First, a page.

In a richly decorated and carpeted interior, an obese clergyman with his equally large, bespectacled wife sit at a dining table with their three children; on the back wall hangs a portrait of the clergyman. He raises a wineglass to his lips as a servant uncorks another bottle of wine.
Artist: Dighton, Robert, 1752-1814, artist.
Title: [A master parson with a good living] [art original].
Letterpress text with wood-engravings on either side of the title at head of sheet: on the left “Temperance and Happy Family” and on the right “Intemperance and Miserable Family”. Below the heading and on the upper half of the sheet, an explanation of a wood-engraving in the center entitled “The Drunkard’s Coat of Arms”. On the lower half of the sheet, a poem in four columns, surrounding another large central image of a drunken crowd, including a woman feeding her infant from a wine glass; the rowdy, celebrating in a room with a row of large barrels labeled “Holland, Brand[y], Rum, Old Tom, Cream of the Valley.”
Title: The vices of the gin shop, public house, and tavern dissected, or, The folly of dram drinking clearly exhibited.
Publication: [London] : J. Quick, [approximately 1833]
Capt. Keith struggles as he is attacked by two Indians one of whom has grabbed his rifle while another Indian stands with his tomahawk raised above the Captain’s head. The Captain’s wife with her child in her arms reaches up towards her husband as she kneels in a row boat. Other Europeans are shown in the background left and on the right, frightened, fleeing, or struggling with a band of Indians.
Printmaker: Elmes, William, active 1797-1820, printmaker.
Title: Capt. Keith & family betrayed & made prisoners by the American Indians [graphic] / Elmes.
Publication: London : Pub. by T. Tegg, Oct. 22, 1808.
A fashionable family looks at a roll of wallpaper that the shop clerk is displaying to them. The shop owner jestures to the elaborately decorated pattern on the roll. Another clerk behind the counter looks on as he rolls another bolt.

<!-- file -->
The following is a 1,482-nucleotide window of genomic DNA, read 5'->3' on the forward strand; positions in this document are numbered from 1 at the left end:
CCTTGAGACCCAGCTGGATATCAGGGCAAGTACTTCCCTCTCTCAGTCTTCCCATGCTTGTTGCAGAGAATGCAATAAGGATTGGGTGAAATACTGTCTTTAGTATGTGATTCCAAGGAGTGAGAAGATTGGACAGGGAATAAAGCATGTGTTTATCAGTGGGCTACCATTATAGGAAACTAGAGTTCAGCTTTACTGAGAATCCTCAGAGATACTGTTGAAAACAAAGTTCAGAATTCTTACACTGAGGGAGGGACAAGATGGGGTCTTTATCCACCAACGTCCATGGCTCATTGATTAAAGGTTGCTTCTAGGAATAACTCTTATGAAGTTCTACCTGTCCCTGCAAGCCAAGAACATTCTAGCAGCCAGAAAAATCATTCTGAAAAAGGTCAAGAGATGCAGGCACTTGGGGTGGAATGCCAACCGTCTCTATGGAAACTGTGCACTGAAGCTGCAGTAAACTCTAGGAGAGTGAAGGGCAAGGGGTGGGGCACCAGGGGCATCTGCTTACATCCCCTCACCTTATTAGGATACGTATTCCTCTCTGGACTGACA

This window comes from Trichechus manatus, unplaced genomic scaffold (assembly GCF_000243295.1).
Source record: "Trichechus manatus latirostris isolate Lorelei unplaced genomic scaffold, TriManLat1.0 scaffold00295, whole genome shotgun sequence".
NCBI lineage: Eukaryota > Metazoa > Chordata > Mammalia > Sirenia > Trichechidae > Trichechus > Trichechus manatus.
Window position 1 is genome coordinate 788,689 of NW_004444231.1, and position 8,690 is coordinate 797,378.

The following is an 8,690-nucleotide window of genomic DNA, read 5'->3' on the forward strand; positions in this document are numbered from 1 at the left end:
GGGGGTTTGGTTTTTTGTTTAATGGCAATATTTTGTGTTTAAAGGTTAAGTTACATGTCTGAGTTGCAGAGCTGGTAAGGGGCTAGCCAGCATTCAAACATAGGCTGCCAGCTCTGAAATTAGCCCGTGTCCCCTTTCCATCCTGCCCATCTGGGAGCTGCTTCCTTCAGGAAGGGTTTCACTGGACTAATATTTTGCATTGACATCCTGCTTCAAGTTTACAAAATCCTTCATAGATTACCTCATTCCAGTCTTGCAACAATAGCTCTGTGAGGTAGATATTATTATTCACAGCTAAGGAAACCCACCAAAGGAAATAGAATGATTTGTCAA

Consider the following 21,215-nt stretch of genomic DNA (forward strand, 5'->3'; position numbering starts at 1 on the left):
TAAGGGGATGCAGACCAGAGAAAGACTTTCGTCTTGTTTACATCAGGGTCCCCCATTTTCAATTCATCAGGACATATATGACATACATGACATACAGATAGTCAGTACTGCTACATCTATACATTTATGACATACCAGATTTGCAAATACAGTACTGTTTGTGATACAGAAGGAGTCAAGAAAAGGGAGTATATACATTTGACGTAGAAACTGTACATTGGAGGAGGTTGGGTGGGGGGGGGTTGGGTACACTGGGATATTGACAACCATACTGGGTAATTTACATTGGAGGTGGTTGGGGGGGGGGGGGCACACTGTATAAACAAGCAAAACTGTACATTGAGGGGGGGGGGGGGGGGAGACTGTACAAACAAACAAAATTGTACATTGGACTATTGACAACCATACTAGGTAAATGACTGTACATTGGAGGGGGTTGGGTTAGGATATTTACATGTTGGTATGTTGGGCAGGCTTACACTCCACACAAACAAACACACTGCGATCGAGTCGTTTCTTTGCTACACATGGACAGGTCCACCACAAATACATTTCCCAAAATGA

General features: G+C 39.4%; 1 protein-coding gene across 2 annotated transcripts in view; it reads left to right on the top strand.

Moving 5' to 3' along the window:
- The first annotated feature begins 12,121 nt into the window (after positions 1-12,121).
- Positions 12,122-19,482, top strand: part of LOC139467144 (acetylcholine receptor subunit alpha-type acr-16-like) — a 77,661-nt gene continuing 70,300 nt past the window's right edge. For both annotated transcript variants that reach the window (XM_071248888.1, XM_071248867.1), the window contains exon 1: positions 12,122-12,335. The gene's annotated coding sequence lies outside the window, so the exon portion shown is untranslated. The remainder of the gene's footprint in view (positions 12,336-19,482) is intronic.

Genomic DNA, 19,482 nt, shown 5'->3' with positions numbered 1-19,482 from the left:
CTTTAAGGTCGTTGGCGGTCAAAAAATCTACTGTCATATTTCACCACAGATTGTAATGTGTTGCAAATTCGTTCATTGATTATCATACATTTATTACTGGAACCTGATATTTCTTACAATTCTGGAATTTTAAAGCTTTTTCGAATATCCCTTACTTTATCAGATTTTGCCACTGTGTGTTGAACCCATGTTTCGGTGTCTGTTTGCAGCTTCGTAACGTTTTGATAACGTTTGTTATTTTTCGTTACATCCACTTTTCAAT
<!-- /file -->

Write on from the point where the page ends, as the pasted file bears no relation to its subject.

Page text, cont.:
Title: At James Wheeleys Paper Hanging Warehouse : wholesale retail & for exportation; at No. 25 Aldersgate Street London are manufactured & sold all sorts of emboss’d chints & common papers for rooms … [graphic].
Publication: [London : James Wheeleys Paper Hanging Warehouse, ca. 1780?]
A city scene with a line of poor men, women, and children lined up from a money lender’s shop to the “Temple of Juniper: Best gin”. In the background crowds stand at the doorways of the workhouse (right) and the county gaol (left).
Printmaker: Grant, C. J. (Charles Jameson), active 1830-1852.
Title: The drunkard’s progress [graphic] : from the pawnbroker’s to the gin shop from thence to the workhouse thence to the goal & ultimately to the scaffold.
Publication: [London] : [J. Kendrick], January 1st, 1834.
A gentleman in a riding habit (left) rides his horse through the door of a cottage startling the family who sit at their dinner table. The man’s hunting dog jumps at the young son who sits closest to the door; he screams in terror, his fork and knife frozen part way to his mouth and his leg thrown up, spilling a pitcher from the table. The mother raises up her arms in terror, letting the cutlery fly; in her mouth is a gnawed bone. Behind her is a wall with shelves lined with dishes and mugs. Her husband (right), back to the viewer, turns to the intruder pointing a long spear. His knife and fork are on the floor below his chair. The gentleman addresses the cottagers, “Och, dont disturb y’rselves my Nonies I only want to know whether you cou’d be after informing me where I cou’d meet with a decent night’s lodging for man and beast.”
Creator: Grant, C. J. (Charles Jameson), active 1830-1852, artist.
A view of the interior of busy French barracks shows a more domestic atmosphere than military although weapons and other military gear are scattered around the floor. The scene includes a woman nursing a baby, children playing, woman doing washing.
1 drawing on wove paper : pen, ink and watercolor ; image 24.4 x 36.2 cm.
Subjects (Library of Congress): Barracks–French; Families.